"Welcome, March, with wint'ry wind,
Would thou weren't not so unkind."
— Flanders and Swann, A Song of the Weather.
In 2013 the Battersea Society erected a plaque to Donald Swann on his former home on Albert Bridge Road.
Now I know that Spring will come again,
Perhaps to-morrow: however late I've patience
After this night following on such a day.
While still my temples ached from the cold burning
Of hail and wind, and still the primroses
Torn by the hail were covered up in it,
The sun filled earth and heaven with a great light
And a tenderness, almost warmth, where the hail dripped,
As if the mighty sun wept tears of joy . . .
— Edward Thomas, 1914
The 3rd of March is Edward Thomas's birthday. He was born in 1878 and died during the Battle of Arras in northern France on 9 April 1917 at the age of 39. The complete poem can be read here.
This month's stories
— Stags and hounds on Wandsworth Common
— Sporting Wandsworth Common: A Talk of Two Halves
— Celebrating the poet Edward Thomas
— Black Sea — cricket on ice
— The origins of Neal's Nursery
— The Magdalen estate: "artistic, convenient and well-planned houses . . . to which Small Motor Houses could be erected"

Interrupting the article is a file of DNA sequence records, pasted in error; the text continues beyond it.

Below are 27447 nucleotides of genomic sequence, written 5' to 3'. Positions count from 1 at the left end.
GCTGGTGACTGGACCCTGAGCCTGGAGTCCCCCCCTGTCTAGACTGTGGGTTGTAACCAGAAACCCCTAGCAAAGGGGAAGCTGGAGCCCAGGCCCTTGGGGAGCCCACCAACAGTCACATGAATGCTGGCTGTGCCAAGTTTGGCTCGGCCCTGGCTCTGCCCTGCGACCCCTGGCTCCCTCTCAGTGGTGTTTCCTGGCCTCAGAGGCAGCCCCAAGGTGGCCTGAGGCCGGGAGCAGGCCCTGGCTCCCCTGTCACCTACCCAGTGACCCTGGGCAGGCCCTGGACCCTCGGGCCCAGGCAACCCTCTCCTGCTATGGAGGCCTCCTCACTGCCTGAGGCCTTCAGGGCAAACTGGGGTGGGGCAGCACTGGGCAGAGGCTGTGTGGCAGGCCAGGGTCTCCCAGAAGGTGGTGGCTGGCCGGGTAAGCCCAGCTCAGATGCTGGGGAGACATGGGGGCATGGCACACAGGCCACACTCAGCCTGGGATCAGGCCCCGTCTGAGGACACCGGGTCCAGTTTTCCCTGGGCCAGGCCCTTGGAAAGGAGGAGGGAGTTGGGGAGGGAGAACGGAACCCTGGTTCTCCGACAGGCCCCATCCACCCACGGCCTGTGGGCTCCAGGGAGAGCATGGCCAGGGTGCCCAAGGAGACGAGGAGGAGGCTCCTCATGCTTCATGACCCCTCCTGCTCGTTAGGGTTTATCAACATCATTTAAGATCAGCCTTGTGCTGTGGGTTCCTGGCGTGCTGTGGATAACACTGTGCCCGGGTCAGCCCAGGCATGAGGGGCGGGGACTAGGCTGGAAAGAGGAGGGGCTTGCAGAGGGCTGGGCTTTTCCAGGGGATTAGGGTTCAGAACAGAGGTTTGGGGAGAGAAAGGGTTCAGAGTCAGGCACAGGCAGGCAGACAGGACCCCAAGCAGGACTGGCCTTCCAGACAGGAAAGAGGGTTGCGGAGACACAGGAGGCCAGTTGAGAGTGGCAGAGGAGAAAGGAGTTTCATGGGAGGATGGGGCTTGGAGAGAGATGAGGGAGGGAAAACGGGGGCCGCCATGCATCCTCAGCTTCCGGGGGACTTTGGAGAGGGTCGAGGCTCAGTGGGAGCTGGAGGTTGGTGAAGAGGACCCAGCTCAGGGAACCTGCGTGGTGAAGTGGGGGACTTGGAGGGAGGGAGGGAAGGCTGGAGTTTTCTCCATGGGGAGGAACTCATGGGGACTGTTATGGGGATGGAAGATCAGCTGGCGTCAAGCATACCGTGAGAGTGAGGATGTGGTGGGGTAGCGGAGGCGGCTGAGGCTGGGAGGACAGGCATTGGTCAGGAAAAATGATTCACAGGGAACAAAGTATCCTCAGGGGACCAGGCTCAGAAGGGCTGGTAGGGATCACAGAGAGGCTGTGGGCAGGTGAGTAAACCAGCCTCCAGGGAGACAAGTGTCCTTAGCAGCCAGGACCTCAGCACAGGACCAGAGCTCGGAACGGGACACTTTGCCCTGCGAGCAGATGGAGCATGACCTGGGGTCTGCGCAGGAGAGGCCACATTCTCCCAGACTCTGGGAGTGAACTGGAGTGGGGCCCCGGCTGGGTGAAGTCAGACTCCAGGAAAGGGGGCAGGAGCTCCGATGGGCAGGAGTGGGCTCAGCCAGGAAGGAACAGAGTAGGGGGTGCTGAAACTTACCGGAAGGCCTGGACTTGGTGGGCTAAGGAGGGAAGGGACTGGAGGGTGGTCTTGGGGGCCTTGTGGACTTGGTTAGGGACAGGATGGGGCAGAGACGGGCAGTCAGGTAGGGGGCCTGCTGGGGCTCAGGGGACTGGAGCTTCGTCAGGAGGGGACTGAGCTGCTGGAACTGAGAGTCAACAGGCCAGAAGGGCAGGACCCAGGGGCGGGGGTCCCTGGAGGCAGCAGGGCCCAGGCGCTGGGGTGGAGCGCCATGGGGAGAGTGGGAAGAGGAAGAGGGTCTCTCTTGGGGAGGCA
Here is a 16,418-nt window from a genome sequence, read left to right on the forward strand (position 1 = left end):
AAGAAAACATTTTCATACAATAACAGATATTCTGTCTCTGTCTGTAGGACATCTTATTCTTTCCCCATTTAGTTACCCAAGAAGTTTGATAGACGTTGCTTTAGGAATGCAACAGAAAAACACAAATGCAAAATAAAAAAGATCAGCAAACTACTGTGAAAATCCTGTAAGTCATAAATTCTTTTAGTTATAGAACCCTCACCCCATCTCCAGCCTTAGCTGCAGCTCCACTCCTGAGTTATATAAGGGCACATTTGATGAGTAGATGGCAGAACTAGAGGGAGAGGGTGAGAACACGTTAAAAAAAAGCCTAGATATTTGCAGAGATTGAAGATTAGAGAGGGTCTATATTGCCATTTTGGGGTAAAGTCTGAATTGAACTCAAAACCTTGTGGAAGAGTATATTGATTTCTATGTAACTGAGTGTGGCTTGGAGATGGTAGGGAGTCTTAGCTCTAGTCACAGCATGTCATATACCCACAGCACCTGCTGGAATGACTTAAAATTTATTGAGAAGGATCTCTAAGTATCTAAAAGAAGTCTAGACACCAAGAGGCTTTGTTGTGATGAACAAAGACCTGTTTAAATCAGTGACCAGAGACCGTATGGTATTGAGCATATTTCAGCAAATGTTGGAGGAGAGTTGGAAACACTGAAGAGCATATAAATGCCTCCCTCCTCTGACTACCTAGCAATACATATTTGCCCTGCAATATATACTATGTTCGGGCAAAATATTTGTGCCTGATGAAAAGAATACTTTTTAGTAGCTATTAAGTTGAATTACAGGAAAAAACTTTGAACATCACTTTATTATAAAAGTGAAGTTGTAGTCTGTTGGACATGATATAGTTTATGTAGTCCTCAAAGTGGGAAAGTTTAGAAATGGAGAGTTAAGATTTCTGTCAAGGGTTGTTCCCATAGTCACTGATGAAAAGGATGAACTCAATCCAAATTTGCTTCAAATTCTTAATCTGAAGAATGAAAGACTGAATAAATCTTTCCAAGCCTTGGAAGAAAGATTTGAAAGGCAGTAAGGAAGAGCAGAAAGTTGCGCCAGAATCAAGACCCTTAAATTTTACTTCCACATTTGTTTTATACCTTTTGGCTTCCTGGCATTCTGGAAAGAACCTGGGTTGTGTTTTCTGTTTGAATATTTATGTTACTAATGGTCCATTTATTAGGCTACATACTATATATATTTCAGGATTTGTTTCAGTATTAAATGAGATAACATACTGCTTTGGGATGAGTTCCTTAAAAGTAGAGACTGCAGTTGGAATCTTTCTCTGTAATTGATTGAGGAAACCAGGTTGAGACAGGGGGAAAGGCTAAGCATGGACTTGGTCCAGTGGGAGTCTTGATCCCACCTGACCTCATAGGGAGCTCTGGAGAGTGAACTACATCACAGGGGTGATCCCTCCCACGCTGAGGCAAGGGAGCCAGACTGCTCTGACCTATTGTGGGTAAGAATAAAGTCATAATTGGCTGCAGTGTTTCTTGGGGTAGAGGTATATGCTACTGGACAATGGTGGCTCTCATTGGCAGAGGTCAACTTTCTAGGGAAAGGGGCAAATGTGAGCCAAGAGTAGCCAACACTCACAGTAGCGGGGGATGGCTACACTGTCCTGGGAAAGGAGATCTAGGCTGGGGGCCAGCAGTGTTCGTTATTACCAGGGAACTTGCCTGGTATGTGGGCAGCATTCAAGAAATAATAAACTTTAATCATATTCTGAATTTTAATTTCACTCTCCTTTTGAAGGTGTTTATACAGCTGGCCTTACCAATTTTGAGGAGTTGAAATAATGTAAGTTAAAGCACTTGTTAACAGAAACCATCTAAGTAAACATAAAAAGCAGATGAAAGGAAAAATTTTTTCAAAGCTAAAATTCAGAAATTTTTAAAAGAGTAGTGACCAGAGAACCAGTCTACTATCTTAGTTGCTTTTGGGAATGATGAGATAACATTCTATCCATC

— Thomas and Emma Hardy move in
— An iron fence to protect a little-known strip of Wandsworth Common
— Funeral of Andrew Cameron, local politician and last Chair of the Wandsworth Common Board of Conservators
— Crossrail II opposed
and more . . .
This report of stags and hounds among the "quiet suburban villas between Wandsworth-common and Tooting", as late as 1878, rather surprised me:
Stag and Hounds among Suburban Villas
About five o'clock the other evening the quiet suburban villas between Wandsworth-common and Tooting were startled by the arrival among them, at full speed, of hunted stag and its attendant pack, all seeming to have had a good burst from Ewell. The stag cleared a garden wall, and took refuge there till he had recovered somewhat, when again went away. The hounds waited in the street quietly until about 5.30, when the huntsman called them away towards Tooting, and one of the quietest suburbs of London settled down to its usual stillness.
But perhaps I shouldn't have been surprised. Looking back to earlier in the nineteenth century, there are a number of reports of deer hunts over Wandsworth Common — reminding us how the 1871 Act came in the nick of time, just as the leading edge of the tide of houses development arrived. Beyond, to the south and west, the landscape was still largely rural until 1900 or even later — fields, commons, immense parks around grand houses. And of course it was from these parks that the stags and hunters arrived.